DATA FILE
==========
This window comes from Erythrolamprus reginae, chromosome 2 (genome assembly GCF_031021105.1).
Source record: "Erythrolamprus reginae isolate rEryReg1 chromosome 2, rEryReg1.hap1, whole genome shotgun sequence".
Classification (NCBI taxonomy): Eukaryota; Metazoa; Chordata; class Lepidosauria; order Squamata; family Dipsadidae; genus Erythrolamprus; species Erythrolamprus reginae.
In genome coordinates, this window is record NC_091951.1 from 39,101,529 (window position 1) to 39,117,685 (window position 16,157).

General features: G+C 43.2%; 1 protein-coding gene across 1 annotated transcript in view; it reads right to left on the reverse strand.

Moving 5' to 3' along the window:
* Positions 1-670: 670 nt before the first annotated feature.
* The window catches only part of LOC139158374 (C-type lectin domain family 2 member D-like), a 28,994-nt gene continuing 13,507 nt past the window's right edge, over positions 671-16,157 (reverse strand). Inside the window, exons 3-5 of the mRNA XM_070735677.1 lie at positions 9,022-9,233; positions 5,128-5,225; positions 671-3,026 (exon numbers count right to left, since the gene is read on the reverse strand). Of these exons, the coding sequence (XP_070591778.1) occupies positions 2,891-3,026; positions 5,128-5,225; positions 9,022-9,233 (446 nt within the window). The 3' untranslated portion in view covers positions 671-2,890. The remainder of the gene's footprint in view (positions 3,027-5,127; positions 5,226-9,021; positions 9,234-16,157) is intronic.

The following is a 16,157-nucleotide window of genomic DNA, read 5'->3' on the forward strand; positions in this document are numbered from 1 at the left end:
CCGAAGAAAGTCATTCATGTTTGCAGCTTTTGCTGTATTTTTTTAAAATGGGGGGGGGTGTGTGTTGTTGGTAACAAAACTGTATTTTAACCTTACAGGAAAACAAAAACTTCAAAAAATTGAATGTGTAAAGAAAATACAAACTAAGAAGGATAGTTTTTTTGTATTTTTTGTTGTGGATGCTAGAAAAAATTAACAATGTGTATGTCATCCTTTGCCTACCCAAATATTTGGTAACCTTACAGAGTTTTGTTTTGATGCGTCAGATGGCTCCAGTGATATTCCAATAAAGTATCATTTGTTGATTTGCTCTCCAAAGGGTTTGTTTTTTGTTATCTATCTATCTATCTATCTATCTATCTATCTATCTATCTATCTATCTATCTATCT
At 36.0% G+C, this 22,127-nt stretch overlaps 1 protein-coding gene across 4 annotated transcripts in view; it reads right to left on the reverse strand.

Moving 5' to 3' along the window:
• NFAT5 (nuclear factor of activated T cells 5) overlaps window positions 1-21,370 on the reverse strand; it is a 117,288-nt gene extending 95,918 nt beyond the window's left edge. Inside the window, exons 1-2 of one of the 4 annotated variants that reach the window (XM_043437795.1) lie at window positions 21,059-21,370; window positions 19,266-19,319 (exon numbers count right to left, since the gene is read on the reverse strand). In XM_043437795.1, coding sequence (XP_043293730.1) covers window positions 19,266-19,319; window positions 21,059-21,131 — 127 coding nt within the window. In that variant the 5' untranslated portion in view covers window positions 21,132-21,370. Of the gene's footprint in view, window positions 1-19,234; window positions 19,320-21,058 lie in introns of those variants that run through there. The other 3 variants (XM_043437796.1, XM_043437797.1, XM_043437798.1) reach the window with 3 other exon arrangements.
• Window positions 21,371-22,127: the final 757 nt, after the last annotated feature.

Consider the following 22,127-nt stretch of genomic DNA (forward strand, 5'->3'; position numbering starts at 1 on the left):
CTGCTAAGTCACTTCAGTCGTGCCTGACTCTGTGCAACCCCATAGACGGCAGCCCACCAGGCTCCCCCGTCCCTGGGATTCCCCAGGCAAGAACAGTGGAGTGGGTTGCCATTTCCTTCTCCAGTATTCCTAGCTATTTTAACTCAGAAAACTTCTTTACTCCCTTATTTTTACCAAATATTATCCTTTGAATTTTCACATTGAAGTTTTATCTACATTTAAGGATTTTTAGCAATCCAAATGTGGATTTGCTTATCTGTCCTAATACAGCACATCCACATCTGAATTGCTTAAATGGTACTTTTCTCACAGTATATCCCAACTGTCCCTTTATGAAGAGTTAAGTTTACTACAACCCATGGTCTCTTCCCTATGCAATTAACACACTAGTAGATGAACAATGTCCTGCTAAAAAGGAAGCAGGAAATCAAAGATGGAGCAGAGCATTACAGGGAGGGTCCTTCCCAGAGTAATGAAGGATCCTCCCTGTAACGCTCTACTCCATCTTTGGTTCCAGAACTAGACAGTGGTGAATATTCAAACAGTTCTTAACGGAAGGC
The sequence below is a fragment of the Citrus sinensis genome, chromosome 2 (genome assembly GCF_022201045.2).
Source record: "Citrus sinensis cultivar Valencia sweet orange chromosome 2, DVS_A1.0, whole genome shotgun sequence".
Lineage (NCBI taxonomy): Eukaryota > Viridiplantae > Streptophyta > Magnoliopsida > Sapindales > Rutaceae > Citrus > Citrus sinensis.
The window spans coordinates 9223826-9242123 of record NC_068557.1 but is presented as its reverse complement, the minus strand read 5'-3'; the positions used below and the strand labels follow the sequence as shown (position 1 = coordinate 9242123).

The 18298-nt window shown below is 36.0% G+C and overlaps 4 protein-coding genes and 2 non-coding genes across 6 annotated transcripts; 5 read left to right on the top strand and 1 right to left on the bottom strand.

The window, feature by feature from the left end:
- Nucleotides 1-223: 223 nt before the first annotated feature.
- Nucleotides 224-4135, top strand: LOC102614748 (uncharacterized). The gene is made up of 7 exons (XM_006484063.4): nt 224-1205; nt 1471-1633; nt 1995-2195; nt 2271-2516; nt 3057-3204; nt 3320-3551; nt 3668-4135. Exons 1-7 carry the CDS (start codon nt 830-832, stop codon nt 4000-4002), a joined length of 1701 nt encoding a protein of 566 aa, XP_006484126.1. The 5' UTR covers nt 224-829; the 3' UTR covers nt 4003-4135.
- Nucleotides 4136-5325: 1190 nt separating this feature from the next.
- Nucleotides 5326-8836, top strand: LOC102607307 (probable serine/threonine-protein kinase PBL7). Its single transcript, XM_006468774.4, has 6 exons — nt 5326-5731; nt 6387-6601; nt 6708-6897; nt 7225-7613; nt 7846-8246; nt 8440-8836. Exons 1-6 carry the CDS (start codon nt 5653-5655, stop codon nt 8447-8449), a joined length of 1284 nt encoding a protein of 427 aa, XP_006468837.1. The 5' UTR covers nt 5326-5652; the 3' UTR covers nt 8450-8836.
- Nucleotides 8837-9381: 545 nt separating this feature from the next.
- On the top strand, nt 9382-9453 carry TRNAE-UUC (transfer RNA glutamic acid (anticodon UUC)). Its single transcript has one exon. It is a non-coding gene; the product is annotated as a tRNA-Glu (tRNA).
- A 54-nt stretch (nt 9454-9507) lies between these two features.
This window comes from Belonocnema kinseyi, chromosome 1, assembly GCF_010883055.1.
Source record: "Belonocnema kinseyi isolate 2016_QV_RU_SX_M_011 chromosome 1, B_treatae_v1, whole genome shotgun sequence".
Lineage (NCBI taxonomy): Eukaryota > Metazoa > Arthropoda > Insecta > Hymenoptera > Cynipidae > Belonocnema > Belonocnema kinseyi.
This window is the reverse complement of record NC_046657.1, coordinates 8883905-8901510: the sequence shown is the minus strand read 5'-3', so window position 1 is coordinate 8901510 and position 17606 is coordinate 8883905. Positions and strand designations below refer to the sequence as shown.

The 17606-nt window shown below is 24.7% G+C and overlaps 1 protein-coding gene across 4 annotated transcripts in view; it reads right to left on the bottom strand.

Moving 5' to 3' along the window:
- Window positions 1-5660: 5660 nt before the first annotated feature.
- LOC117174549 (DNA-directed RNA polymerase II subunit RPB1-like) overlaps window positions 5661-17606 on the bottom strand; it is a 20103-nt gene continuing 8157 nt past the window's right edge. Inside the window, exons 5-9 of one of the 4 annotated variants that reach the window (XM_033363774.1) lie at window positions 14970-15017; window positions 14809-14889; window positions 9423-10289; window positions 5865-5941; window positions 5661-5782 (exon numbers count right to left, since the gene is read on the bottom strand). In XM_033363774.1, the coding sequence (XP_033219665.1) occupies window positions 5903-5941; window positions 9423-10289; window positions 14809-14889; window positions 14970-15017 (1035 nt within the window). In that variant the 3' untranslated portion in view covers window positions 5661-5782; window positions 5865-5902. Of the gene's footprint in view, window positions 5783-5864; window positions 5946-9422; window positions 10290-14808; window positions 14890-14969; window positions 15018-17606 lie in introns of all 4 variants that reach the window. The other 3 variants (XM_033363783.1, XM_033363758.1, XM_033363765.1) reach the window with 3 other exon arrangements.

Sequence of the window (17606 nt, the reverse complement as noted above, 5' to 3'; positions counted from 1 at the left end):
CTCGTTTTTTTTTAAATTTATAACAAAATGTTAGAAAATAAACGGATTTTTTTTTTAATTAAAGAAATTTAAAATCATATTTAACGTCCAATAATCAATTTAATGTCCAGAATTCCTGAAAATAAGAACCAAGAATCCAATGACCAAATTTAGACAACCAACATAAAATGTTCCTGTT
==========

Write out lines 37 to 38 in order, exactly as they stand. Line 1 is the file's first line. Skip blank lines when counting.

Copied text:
- LOC117174549 (DNA-directed RNA polymerase II subunit RPB1-like) overlaps window positions 5661-17606 on the bottom strand; it is a 20103-nt gene continuing 8157 nt past the window's right edge. Inside the window, exons 5-9 of one of the 4 annotated variants that reach the window (XM_033363774.1) lie at window positions 14970-15017; window positions 14809-14889; window positions 9423-10289; window positions 5865-5941; window positions 5661-5782 (exon numbers count right to left, since the gene is read on the bottom strand). In XM_033363774.1, the coding sequence (XP_033219665.1) occupies window positions 5903-5941; window positions 9423-10289; window positions 14809-14889; window positions 14970-15017 (1035 nt within the window). In that variant the 3' untranslated portion in view covers window positions 5661-5782; window positions 5865-5902. Of the gene's footprint in view, window positions 5783-5864; window positions 5946-9422; window positions 10290-14808; window positions 14890-14969; window positions 15018-17606 lie in introns of all 4 variants that reach the window. The other 3 variants (XM_033363783.1, XM_033363758.1, XM_033363765.1) reach the window with 3 other exon arrangements.

Sequence of the window (17606 nt, the reverse complement as noted above, 5' to 3'; positions counted from 1 at the left end):